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Post-traumatic stress disorder

Symptoms and Associated Conditions: – Symptoms of PTSD typically begin within three months of a traumatic event. – Individuals may avoid trauma-related thoughts and emotions. […]

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Symptoms and Associated Conditions:
– Symptoms of PTSD typically begin within three months of a traumatic event.
– Individuals may avoid trauma-related thoughts and emotions.
– PTSD can lead to amnesia of the traumatic event.
– Common symptoms include flashbacks and nightmares.
– PTSD symptoms must persist for over a month for diagnosis.
– Trauma survivors often develop depression, anxiety disorders, and mood disorders.
– Over 50% of individuals with PTSD have co-morbid anxiety, mood, or substance use disorders.
– PTSD is strongly linked to substance use disorders like alcohol use disorder.
– Emotional regulation difficulties are associated with post-traumatic stress symptoms in children and adolescents.

Risk Factors and Trauma Types:
– Combat military personnel, natural disaster survivors, and violent crime survivors are at risk for PTSD.
– Occupations exposing individuals to violence or disasters increase PTSD risk.
– Intensity of the traumatic event is associated with the risk of PTSD.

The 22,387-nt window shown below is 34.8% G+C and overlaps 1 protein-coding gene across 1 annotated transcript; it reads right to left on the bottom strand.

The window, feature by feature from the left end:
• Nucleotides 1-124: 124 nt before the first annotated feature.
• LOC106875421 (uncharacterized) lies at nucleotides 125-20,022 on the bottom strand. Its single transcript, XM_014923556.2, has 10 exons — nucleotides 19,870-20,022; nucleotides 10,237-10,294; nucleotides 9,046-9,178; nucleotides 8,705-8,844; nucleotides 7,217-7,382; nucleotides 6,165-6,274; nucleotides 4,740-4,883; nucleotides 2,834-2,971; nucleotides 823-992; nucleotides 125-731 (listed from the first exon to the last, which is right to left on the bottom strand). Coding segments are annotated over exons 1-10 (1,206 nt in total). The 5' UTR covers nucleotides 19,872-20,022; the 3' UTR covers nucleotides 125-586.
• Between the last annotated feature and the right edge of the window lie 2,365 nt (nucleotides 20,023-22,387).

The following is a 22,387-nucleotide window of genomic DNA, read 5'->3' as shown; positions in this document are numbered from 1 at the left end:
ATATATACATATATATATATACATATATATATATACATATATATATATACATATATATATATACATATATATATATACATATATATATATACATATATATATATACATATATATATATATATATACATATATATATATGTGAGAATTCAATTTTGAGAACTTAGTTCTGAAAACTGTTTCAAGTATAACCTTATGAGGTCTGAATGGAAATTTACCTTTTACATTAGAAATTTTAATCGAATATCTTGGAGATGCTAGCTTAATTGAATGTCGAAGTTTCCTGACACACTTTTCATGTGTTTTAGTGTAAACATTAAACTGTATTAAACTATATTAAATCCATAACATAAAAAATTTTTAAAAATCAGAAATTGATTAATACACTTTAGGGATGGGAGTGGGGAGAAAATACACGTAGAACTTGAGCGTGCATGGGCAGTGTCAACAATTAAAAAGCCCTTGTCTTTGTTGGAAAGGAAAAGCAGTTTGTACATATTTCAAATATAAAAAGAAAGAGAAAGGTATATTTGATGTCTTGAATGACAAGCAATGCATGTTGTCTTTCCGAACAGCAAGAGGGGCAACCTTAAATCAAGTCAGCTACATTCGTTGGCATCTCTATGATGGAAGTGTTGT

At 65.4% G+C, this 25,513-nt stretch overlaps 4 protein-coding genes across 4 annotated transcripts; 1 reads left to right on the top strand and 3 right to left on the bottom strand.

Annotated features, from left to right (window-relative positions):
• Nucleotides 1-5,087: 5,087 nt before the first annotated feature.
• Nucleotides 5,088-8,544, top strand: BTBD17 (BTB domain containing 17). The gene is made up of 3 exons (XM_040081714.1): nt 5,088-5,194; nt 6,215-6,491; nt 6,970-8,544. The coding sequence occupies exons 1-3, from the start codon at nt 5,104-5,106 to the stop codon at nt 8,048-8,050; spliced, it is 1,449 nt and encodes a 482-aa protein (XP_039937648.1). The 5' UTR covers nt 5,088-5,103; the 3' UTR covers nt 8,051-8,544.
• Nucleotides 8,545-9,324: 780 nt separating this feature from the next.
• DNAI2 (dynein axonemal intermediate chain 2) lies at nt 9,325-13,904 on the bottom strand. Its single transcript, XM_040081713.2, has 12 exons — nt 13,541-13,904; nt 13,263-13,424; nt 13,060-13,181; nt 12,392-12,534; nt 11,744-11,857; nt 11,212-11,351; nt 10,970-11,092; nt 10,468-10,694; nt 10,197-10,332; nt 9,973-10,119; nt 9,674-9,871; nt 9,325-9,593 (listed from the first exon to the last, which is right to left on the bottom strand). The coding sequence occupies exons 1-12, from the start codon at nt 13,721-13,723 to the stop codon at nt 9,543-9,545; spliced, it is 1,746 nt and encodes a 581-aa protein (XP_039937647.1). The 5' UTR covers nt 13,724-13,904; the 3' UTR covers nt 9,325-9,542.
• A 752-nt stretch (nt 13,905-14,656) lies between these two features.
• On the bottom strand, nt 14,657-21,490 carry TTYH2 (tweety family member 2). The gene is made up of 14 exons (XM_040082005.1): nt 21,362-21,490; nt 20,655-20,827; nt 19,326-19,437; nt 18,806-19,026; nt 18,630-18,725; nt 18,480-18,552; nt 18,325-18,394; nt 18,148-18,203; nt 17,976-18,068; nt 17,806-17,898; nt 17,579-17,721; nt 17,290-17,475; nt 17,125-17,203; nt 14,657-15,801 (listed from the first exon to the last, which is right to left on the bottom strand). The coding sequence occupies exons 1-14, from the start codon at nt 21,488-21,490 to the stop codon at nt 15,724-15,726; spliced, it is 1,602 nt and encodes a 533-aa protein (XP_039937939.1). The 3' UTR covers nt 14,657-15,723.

– Witnessing death, torture, injury, or traumatic brain injury increases PTSD risk.
– Unexpected or inescapable traumatic events are linked to a high risk of PTSD.
– PTSD is linked to various traumatic events, with different risks associated with each type.
– Sexual violence exposure has the highest risk of PTSD development.
– Men are more likely to experience trauma, while women are more likely to experience high-impact traumatic events.
– Survivors of motor vehicle collisions are at increased risk of PTSD.

Prevention and Treatment:
– Prevention may be possible with targeted counseling for early symptoms.
– Counseling and medication are the main treatments for PTSD.
– Antidepressants of the SSRI or SNRI type are commonly used for PTSD.
– Medication benefits are lower than those of counseling.
– Combined medication and counseling benefits are uncertain.

Pathophysiology and Genetics:
– PTSD symptoms may result from an over-reactive adrenaline response.
– High stress hormone levels suppress hypothalamic activity.
– PTSD causes biochemical changes in the brain and body.
– Individuals with PTSD show low cortisol secretion and high catecholamines.
– Abnormalities in the hypothalamic-pituitary-adrenal axis are implicated.
– Susceptibility to PTSD is hereditary.
– Approximately 30% of PTSD variance is genetic.
– Twin pairs with a monozygotic twin with PTSD have increased risk.
– Women with smaller hippocampus may be more likely to develop PTSD.
– PTSD shares genetic influences with other psychiatric disorders.

Diagnosis and Assessment:
– Diagnostic criteria for PTSD are subjective.
– Potential for both over-reporting and under-reporting of symptoms.
– PTSD diagnosis can overlap with other mental disorders.
– Various screening and assessment tools are available.
– Official PTSD diagnosis is provided through assessments.
– PTSD reclassified from an anxiety disorder to a trauma- and stressor-related disorder in DSM-5.
– ICD-10 and ICD-11 criteria and changes for PTSD diagnosis.
– Differential diagnosis includes adjustment disorder, acute stress disorder, obsessive-compulsive disorder, and complex post-traumatic stress disorder.

Post-traumatic stress disorder (Wikipedia)